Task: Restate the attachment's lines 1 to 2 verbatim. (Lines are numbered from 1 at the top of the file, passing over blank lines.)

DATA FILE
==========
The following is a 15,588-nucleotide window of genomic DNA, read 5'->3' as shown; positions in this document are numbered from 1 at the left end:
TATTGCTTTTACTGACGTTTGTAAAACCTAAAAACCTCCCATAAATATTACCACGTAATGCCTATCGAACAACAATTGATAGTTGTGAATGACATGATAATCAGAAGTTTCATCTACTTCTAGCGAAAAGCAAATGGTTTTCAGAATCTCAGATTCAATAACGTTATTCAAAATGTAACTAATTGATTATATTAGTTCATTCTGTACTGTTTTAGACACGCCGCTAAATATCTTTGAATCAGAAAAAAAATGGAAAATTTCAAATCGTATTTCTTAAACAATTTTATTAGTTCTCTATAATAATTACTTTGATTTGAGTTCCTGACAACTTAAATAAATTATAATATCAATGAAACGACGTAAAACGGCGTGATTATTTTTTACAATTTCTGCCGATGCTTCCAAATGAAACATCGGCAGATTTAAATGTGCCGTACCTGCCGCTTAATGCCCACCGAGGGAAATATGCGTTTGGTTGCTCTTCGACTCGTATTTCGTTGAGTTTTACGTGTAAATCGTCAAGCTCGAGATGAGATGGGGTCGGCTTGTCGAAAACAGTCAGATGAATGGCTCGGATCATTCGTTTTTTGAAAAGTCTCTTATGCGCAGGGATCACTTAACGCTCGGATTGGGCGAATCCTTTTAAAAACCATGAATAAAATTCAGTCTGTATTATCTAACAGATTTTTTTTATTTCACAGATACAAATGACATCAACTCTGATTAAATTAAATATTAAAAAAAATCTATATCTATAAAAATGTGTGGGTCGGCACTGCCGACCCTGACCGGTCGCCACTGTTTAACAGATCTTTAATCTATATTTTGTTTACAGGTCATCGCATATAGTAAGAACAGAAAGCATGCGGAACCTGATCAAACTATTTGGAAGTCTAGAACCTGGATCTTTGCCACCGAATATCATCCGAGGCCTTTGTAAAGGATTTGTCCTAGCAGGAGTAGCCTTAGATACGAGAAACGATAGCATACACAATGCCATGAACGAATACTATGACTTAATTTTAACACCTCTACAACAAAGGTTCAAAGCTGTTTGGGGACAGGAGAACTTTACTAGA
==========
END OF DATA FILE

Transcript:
The following is a 15,588-nucleotide window of genomic DNA, read 5'->3' as shown; positions in this document are numbered from 1 at the left end:
TATTGCTTTTACTGACGTTTGTAAAACCTAAAAACCTCCCATAAATATTACCACGTAATGCCTATCGAACAACAATTGATAGTTGTGAATGACATGATAATCAGAAGTTTCATCTACTTCTAGCGAAAAGCAAATGGTTTTCAGAATCTCAGATTCAATAACGTTATTCAAAATGTAACTAATTGATTATATTAGTTCATTCTGTACTGTTTTAGACACGCCGCTAAATATCTTTGAATCAGAAAAAAAATGGAAAATTTCAAATCGTATTTCTTAAACAATTTTATTAGTTCTCTATAATAATTACTTTGATTTGAGTTCCTGACAACTTAAATAAATTATAATATCAATGAAACGACGTAAAACGGCGTGATTATTTTTTACAATTTCTGCCGATGCTTCCAAATGAAACATCGGCAGATTTAAATGTGCCGTACCTGCCGCTTAATGCCCACCGAGGGAAATATGCGTTTGGTTGCTCTTCGACTCGTATTTCGTTGAGTTTTACGTGTAAATCGTCAAGCTCGAGATGAGATGGGGTCGGCTTGTCGAAAACAGTCAGATGAATGGCTCGGATCATTCGTTTTTTGAAAAGTCTCTTATGCGCAGGGATCACTTAACGCTCGGATTGGGCGAATCCTTTTAAAAACCATGAATAAAATTCAGTCTGTATTATCTAACAGATTTTTTTTATTTCACAGATACAAATGACATCAACTCTGATTAAATTAAATATTAAAAAAAATCTATATCTATAAAAATGTGTGGGTCGGCACTGCCGACCCTGACCGGTCGCCACTGTTTAACAGATCTTTAATCTATATTTTGTTTACAGGTCATCGCATATAGTAAGAACAGAAAGCATGCGGAACCTGATCAAACTATTTGGAAGTCTAGAACCTGGATCTTTGCCACCGAATATCATCCGAGGCCTTTGTAAAGGATTTGTCCTAGCAGGAGTAGCCTTAGATACGAGAAACGATAGCATACACAATGCCATGAACGAATACTATGACTTAATTTTAACACCTCTACAACAAAGGTTCAAAGCTGTTTGGGGACAGGAGAACTTTACTAGA